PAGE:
Tuesday, 20 March 2012

John Lasseter - A Day In a Life + Animation Writing Tips

"Every single Pixar film, at one time or another, has been the worst movie ever put on film. But we know. We trust our process. We don't get scared and say, 'Oh, no, this film isn't working.'" 

- John Lasseter   

A Day in a Life 

Bringing Inanimate Objects to Life 

Monday, 19 March 2012

What Do You Do Less: Read, Write or Watch?

I look at my read/write/watch routine on a weekly basis and often identify a common thread:

I write more than I watch and watch more than I read. 

Writing overshadows them both by some way which I think it should. But have felt that reading less than watching could be a weakness and imbalance in my routine.

Should we be reading more than we watch? 

Balanced Reading 

I often read a script on my day off which is two days a week, but note, I do say 'often' because other things can get in the way and sometimes I miss the chance to get one script in a week.

My desk and writing environment with two whiteboards chock-full with notes screams "Writing! Writing! Writing!" whenever I am there or nearby.

But not so much "Reading! Reading! Reading!"

Of course, if we are to write well - we must read.

However, not to the extent that if you wanted to impress a producer - instead of doing so with your excellent script you reveal that you've read 250 screenplays this year.

The Art of Consistency 

I have come to the conclusion that reading the least out of writing and watching isn't a weakness or imbalance -

If it's consistent reading over time and has its own designated slot.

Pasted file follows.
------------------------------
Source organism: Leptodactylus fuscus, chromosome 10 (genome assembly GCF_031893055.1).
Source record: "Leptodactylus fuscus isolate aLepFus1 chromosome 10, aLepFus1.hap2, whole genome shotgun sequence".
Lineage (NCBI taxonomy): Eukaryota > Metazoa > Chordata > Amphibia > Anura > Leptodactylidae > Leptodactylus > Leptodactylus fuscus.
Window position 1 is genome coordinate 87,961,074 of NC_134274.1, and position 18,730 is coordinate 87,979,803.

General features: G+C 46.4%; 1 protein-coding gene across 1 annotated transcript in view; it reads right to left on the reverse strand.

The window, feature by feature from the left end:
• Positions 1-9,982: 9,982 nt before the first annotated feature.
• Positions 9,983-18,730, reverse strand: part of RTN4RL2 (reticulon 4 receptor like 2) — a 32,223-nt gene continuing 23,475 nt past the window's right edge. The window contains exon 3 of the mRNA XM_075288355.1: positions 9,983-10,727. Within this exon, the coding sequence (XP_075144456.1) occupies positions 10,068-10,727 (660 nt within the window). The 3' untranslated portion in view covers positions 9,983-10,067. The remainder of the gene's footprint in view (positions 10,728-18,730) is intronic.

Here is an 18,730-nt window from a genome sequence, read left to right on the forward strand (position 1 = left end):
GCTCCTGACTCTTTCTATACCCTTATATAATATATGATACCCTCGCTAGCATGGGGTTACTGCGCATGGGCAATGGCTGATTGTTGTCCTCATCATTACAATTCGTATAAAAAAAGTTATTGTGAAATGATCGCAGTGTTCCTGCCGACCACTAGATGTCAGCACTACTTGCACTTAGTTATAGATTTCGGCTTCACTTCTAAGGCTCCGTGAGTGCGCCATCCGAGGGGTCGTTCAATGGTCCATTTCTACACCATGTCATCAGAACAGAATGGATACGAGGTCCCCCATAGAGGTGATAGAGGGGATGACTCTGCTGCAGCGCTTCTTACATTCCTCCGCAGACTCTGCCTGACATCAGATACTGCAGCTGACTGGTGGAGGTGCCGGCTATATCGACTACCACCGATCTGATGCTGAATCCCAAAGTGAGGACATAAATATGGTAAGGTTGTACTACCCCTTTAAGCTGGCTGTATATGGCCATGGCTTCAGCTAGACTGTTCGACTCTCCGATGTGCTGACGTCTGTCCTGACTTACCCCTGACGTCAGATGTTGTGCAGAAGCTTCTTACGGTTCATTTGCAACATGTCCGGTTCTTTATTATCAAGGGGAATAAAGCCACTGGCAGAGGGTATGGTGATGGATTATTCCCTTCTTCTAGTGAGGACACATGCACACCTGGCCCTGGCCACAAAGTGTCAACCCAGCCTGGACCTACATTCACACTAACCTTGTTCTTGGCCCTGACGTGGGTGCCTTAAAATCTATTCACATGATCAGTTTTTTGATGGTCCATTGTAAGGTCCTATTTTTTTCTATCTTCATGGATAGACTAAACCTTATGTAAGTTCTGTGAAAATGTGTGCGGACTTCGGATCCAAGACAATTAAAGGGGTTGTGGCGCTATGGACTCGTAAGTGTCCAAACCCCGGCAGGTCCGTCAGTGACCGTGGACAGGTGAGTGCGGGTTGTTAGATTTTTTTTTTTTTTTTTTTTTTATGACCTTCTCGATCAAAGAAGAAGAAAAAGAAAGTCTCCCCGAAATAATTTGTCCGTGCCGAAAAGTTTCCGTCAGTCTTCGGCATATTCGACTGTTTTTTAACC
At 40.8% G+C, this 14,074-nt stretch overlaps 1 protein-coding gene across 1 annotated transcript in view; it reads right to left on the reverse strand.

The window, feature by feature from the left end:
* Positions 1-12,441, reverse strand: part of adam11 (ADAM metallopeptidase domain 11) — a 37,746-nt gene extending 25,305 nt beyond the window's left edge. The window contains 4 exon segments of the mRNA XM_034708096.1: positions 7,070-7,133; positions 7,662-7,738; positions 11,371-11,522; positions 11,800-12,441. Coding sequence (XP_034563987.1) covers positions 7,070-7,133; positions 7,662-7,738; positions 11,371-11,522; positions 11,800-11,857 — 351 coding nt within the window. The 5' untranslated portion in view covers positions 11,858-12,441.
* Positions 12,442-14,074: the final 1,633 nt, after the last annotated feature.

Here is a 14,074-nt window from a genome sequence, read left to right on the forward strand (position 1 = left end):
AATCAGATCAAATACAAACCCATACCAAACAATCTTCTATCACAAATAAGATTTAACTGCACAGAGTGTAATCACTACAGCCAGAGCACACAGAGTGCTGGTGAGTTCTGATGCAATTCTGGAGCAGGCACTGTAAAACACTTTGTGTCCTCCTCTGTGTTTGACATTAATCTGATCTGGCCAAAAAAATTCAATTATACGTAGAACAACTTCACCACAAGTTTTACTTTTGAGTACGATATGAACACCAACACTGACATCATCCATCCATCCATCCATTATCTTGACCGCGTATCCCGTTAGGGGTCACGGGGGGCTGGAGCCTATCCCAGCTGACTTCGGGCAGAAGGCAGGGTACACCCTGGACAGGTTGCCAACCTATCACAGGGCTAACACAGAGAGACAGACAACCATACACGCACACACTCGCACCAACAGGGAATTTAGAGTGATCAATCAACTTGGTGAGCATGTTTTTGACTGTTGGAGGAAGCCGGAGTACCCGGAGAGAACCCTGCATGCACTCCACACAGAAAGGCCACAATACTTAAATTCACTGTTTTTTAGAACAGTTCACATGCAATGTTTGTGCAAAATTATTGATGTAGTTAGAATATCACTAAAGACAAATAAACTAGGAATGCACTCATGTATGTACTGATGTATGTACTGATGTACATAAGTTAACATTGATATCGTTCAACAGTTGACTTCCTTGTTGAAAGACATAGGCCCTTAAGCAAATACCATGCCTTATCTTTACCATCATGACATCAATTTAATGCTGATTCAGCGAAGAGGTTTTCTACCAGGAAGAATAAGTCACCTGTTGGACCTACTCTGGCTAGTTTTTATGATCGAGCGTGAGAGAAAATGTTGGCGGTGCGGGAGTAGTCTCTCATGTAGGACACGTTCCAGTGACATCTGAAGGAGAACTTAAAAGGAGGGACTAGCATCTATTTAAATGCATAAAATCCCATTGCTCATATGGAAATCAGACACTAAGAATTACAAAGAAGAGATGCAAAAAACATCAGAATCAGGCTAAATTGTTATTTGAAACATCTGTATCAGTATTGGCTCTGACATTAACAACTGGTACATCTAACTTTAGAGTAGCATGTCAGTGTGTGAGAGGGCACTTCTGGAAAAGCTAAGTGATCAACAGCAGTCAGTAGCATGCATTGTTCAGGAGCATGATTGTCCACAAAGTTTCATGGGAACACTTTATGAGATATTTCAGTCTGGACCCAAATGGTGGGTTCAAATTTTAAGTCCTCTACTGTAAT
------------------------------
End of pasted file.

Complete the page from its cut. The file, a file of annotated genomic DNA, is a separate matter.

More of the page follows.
This comes from Danny Stack's advice that two scripts a week is an ideal standard regarding script writing for television; and Scott Myers, one script read a week for feature screenplay writing.

As a result, I now have a designated script reading slot whereas before I would often read a script on my day off from writing and with no fixed time or session.

Only forwards. 

How is your routine? What do you do less? Is there an element you value or neglect the most? 

Saturday, 17 March 2012

Writing Update - 17/03/12

Two and a half months in and things are progressing nicely. Project Spacebound has a first draft and soon-to-be-announced Project Nightingale has an outline for its pilot episode.

I found myself working on the first draft of Project Spacebound for three days during the week. Then at weekends developing and doing the prep work for Project Nightingale.

I prefer prep work at the weekends because it's more relaxed and there's more time to give. Plus the prep work should be developing quicker than the script draft. So it worked out nicely.

Adapting to Change 

As previously mentioned, I have three projects set aside for the year and two of those have already begun. But I've decided not to bring the third one into the mix just yet. Again, like discovering the stacking projects method at the last moment, this decision was much the same.

I'm comfortable with two projects going at once and really enjoy it. But feel I need to gain experience with two projects and seeing how that goes first. Naturally, I need time to break in to this way of working and then can adapt to working with three projects later.


What I have found with working on more than one project at a time is that there is now double the abundance of ideas, notes and thoughts when I am away from the keyboard.

It has been a challenge and rush on days to note everything down, collate it and then give it the time it needs before writing commences and/or during. Sometimes I was certain I would forget stuff, as it's difficult stopping in the middle of your paid job to go write some stuff up - unless you can find a blind spot to hide in!

As for the actual writing and developing of two projects at once: I love it. There's nothing so satisfying and challenging than moving two projects forward each week and not just by a little bit but by substantial development and five-a-day script pages.

It's brilliant!

Rolling In The Deep